Support Hyperallergic’s independent arts journalism.
It’s a longstanding irony that every type of artist secretly wishes they were a different type of artist. Dancers want to be writers; writers wish they could draw; and musicians want to be painters. For David Bowie, it wasn’t enough to revolutionize music, fashion, and generally define cool for several generations — the man liked to try his hand at painting, as well. Whether or not Bowie’s drawings, paintings, and sculptures would have taken the art world by storm on their own merits is irrelevant to their value, considering they were produced by such a revered original and influential thinker. This was evidenced earlier this month by a recently rediscovered painting that sold at auction for CA$108,120 (~$87,789), including fees, at Toronto’s Cowley Abbott auction house.
The provenance of the piece is a real rags-to-riches tale. The small, framed canvas, “DHead XLVI” (1997), was purchased from the Machar Township landfill in South River, Ontario, for roughly $5, before going on to sell in the high five figures once identified as a genuine Bowie. It’s a prime example from the artist’s Dead Heads series, which includes some 40 to 50 portraits of Bowie’s friends, family members, and bandmates. However, the consignor who nabbed the piece from the landfill donation center simply liked the looks of the work.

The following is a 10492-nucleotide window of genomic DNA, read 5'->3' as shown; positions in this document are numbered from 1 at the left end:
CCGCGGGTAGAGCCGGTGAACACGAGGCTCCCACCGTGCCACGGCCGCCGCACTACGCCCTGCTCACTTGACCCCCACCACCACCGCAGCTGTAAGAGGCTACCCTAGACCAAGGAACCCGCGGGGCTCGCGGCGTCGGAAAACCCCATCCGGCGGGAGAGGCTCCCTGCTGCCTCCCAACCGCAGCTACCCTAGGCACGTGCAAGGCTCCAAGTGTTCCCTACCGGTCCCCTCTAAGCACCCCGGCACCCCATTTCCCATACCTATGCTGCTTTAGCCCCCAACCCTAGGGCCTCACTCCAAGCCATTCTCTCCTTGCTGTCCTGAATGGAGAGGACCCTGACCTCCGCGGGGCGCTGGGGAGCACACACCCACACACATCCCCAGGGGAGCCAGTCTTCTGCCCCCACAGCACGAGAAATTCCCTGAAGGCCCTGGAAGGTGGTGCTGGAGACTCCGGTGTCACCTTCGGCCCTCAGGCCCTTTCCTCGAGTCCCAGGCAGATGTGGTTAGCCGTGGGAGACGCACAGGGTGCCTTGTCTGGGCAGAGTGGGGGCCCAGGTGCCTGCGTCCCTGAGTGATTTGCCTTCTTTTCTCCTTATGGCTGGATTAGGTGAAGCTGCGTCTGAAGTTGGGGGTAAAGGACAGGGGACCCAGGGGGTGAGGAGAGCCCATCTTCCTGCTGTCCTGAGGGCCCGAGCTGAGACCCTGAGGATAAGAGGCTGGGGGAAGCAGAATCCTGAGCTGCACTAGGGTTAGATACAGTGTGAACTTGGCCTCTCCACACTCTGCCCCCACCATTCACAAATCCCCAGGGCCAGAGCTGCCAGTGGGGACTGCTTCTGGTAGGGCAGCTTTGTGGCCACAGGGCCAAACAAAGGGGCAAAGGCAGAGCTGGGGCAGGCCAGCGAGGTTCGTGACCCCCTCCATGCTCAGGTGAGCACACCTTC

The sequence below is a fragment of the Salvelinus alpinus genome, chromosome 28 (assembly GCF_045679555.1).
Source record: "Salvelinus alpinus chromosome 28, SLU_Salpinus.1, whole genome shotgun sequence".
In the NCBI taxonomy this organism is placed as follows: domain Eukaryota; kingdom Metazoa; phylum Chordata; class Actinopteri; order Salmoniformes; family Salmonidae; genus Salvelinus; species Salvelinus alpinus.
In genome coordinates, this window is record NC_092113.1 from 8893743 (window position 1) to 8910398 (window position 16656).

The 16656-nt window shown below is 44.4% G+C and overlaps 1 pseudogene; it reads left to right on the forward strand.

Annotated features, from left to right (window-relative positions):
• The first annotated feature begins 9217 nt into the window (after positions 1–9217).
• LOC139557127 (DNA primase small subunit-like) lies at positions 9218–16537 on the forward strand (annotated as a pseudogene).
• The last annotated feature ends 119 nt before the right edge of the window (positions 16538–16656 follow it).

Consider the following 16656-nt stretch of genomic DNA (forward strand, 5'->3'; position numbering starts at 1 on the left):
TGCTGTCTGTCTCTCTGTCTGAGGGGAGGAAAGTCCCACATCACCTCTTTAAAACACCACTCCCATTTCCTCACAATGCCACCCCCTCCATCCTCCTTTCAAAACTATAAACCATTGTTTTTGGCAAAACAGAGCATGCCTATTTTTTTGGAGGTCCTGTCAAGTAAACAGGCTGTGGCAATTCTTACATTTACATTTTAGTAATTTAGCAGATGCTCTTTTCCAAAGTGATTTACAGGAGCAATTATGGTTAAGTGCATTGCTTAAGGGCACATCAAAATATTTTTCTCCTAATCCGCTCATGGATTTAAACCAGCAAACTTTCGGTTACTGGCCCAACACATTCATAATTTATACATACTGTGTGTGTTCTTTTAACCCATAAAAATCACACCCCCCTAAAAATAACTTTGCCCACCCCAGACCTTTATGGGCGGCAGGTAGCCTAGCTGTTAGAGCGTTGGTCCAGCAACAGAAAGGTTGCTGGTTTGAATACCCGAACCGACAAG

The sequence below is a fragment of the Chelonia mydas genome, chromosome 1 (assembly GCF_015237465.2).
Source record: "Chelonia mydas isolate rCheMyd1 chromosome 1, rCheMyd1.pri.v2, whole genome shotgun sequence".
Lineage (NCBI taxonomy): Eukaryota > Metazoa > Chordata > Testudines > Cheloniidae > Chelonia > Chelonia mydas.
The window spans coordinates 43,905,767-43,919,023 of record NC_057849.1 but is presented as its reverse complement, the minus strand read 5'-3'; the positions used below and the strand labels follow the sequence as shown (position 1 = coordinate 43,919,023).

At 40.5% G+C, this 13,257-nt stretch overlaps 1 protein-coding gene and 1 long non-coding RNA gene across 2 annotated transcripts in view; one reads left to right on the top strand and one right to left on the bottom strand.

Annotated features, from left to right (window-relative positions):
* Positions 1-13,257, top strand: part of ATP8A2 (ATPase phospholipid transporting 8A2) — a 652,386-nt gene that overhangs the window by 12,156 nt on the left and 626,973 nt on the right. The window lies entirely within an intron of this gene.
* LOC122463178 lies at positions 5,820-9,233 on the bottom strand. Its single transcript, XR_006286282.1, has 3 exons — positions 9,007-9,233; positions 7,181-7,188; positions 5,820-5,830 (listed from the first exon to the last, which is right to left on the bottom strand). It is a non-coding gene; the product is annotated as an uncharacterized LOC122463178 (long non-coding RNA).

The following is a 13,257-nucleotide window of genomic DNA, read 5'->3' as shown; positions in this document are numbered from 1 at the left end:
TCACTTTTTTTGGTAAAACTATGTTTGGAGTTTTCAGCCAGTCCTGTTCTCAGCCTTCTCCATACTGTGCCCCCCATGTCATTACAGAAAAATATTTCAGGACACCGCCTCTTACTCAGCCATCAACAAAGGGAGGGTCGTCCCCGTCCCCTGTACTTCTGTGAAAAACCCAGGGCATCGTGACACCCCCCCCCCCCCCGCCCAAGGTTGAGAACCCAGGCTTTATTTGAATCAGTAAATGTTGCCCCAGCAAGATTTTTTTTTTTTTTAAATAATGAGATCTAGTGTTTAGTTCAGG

Cowley set the pre-sale estimate for “DHead XLVI” at CA$9,000 to CA$12,000 (~$7,380–$9,840), even though sales of Bowie’s paintings have increased in value since the singer’s death in 2016. But this new sale eclipsed the previous high on Bowie’s paintings, established in March of 2016 with a £22,500 (~$31,725) sale of a painting from the same series at Lyon and Turnbull in Edinburgh. Though considering that a single snippet of the musician’s hair sold for just under $19,000 at a charity auction in 2016, $88,000 seems reasonable for a painting … at least in the valuation of celebrity, if not artistic merit. Not a bad paycheck for a day at the dump!
While staying as a house guest, a naked Le Corbusier defiled Gray’s minimalist, color-blocked walls that were only restored in 2015.
Keep your friends close and your bad art friends closer.
In his new book, Tyler Green argues that landscape was Emerson’s method of glorifying territories shaped and bordered by white men.
“The 52-hertz Whale,” which sings a song at a frequency no other whale uses, is a social media phenomenon. But this film shows that the phenomenon says more about us than whales.
Hear from Holly Jean Buck, Carolina Caycedo and David de Rozas, Simon Denny, Elizabeth Hoover, Renee Kemp-Rotan, Joseph Kunkel, and more at this free public event.
The unvarnished photographs celebrate the lives, beauty, and resilience of an oppressed group at Chile’s social peripheries in the 1980s, and the series was recently acquired by MOCA in Los Angeles.
EFA Open Studios offers a portal into the creative habitats of over 65 artists working in Manhattan’s longest-running studio program, including Dannielle Tegeder, Wafaa Bilal, Cui Fei, and Anina Major.
The University of Virginia researchers wrote that the data “provides compelling evidence that these symbols are associated with hate.”
We are waiting for spectacle and when the quotidian, yet incongruous actions occur I wonder whether there is any real payoff coming.
Tanega’s approach to mark-making comes across as stream of consciousness, as if she’s engaged in a conversation with herself.